# au di oBu ffer :i nt[]
- da ta :b yte[]
- KE Y :b yte[]
# de code( byte[ ]) :byte[]
# de codeS amp l e() : byte[ ]
+ getRawBytes() :byte[]
# de codeF ram e() :b yte[]
+ pla y(Commo n) :v oi d
+ pla y1(Com m on) : voi d
+ rea dFile () :void
+ ge tStrea ms() :Com mon []
Vid eoStream
# vid eoBu ffer :int[][ ]
- da ta :b yte[]
- KE Y :b yte[]
# de code( byte[ ]) :byte[]
# de codeF rame () :b yte[]
+ getRawBytes() :byte[]
# de codeS amp le() :byte []
+ pla y(Commo n) :v oi d
+ pla y1(Com m on) : voi d
+ rea dFile () :void
+ ge tStrea ms() :Com mon []
Me diaF ile
# file Path :Stri ng
# me diaS tream s :Comm on[]
+ de code( byte[ ]) :byte[]
# rea dFile () :void
+ getRawBytes() :byte[]
+ ge tStrea ms() :Com mon []
+ de codeS amp l e() :byte []
+ de codeF ram e() :b yte[]
+ pla y(Commo n) :v oi d
+ pla y1(Com m on) : voi d
MP 4File
- fi l e Path :Str i ng
- me di aS tream s :C omm on[]
+ de code( byte[ ]) :byte[]
# rea dFile () :void
+ getRawBytes() :byte[]
+ ge tStrea ms() :Com mon []
+ de codeS amp l e() :byte []
+ de codeF ram e() :b yte[]
+ pla y(Commo n) :v oi d
+ pla y1(Com m on) : voi d
Xv idS tr eam
- vid eoBu ffer :int[][ ]
- da ta :b yte[]
- KE Y :b yte[]
# de codeF ram e() :b yte[]
# de code( byte[ ]) :byte[]
+ getRawBytes() :byte[]
# de codeS amp le() :byte []
+ pla y(Commo n) :v oi d
+ pla y1(Com m on) : voi d
+ rea dFile () :void
+ ge tStrea ms() :Com mon []
MP GAStream
- au dioBu ffer :int[]
- da ta :b yte[]
- KE Y :b yte[]
# de codeS amp le() :byte []
# de code( byte[ ]) :byte[]
+ getRawBytes() :byte[]
# de codeF ram e() :b yte[]
+ pla y(Commo n) :v oi d
+ pla y1(Com m on) : voi d
+ rea dFile () :void
+ ge tStrea ms() :Com mon []
MP 3File
- fi l e Path :Str i ng
- me di aS tream s :C omm on[]
+ de code( byte[ ]) :byte[]
# rea dFile () :void
+ getRawBytes() :byte[]
+ ge tStrea ms() :Com mon []
+ de codeS amp l e() :byte []
+ de codeF ram e() :b yte[]
+ pla y(Commo n) :v oi d
+ pla y1(Com m on) : voi d
DTSStream
- au dioBu ffer :int[]
- da ta :b yte[]
- KE Y :b yte[]
# de codeS amp le() :byte []
# de code( byte[ ]) :byte[]
+ getRawBytes() :byte[]
# de codeF ram e() :b yte[]
+ pla y(Commo n) :v oi d
+ pla y1(Com m on) : voi d
+ rea dFile () :void
+ ge tStrea ms() :Com mon []
Pla yer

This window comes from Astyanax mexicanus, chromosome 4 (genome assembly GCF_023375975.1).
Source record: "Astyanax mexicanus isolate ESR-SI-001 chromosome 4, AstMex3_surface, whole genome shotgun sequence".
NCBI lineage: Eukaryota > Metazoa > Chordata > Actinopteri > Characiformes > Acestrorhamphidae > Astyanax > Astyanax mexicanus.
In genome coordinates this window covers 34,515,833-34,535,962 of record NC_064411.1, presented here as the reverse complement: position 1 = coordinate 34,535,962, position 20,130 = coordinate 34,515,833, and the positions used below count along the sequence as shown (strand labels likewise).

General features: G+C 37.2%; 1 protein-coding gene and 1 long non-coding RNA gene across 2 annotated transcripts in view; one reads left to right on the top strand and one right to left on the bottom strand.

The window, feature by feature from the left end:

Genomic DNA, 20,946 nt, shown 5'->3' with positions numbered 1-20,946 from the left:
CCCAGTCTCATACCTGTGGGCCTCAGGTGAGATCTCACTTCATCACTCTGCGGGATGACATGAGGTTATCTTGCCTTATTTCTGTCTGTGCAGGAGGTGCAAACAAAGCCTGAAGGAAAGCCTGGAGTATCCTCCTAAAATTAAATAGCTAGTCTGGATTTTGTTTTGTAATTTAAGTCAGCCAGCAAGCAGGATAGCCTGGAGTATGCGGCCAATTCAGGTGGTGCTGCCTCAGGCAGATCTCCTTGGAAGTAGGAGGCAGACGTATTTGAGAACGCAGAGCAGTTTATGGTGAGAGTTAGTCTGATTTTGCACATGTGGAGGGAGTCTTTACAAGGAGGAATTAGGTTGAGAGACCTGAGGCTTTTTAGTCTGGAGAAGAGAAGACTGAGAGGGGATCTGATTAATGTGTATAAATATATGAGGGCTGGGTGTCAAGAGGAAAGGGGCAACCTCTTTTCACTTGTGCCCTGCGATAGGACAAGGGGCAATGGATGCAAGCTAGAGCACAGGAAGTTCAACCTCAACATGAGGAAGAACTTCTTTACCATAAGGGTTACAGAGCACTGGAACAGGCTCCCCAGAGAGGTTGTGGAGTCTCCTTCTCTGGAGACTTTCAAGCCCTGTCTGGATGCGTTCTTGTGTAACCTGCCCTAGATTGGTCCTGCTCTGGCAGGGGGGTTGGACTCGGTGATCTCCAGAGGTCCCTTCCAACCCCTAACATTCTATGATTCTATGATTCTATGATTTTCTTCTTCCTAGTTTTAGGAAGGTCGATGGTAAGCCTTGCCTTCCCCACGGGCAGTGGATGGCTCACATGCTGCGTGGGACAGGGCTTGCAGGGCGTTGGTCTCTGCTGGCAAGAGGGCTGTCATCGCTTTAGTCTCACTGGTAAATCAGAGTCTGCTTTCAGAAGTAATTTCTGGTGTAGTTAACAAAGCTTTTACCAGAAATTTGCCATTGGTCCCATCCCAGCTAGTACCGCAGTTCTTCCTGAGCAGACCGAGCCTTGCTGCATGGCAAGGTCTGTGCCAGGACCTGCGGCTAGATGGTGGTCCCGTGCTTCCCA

+ de code( byte[ ]) :byte[]
+ ma in(String[] ) :vo id
+ getRawBytes() :byte[]
+ de codeS amp l e() :byte []
+ de codeF ram e() :b yte[]
+ pla y(Commo n) :v oi d
+ pla y1(Com m on) : voi d
+ rea dFile () :void
+ ge tStrea ms() :Com mon []
«i n terfa ce»
Common
+ de code( byte[ ]) :byte[]
+ getRawBytes() :byte[]
+ de codeS amp l e() :byte []
+ de codeF ram e() :b yte[]
+ pla y(Commo n) :v oi d
+ pla y1(Com m on) : voi d
+ rea dFile () :void
+ ge tStrea ms() :Com mon []
Fig. 3: Flattened class hierarchy of the media player
3.1 Basic Algorithm
The basic class hierarchy flattening (CHF) algorithm consists of five steps.
Step 1: Subtree selection We assume that each application consists of a set of
application classes A that use or extend classes from a self-contained set of library
classes L that includes java.lang.Object. Classes in L are never considered for
transformation. L will usually correspond to the standard library, while A will
contain all classes that make up the actual application. In this paper, sub(x)
denotes all subclasses of class x, and super(x) its superclasses.
There is a subset X A of classes on which our CHF transformation is not
applicable because changing those classes’ position in the hierarchy can alter
the program behavior. This includes classes on which reflective operations are
performed such as getInterfaces() (which makes the program potentially de-
pendent on the number of interfaces implemented by a class), getSuperclass(),
isAssignableFrom(), getMethod(), etc.
As library classes cannot be rewritten, we cannot change their position in the
hierarchy, nor can we adapt their methods’ signatures, which typically involve
library types themselves. To maintain type correctness, this implies that in gen-
eral any application class a sub(l) with l L, needs to stay a subclass thereof.
This further implies that we cannot make all application classes direct subclasses
of java.lang.Object. This limitation is similar to the limitations imposed to
several code refactoring transformations. Those limitations have been formalized
in literature [31], so we will not repeat them here. As the classes in X cannot be
moved in the hierarchy either, similar limitations apply to them.

Citations
More filters
Journal ArticleDOI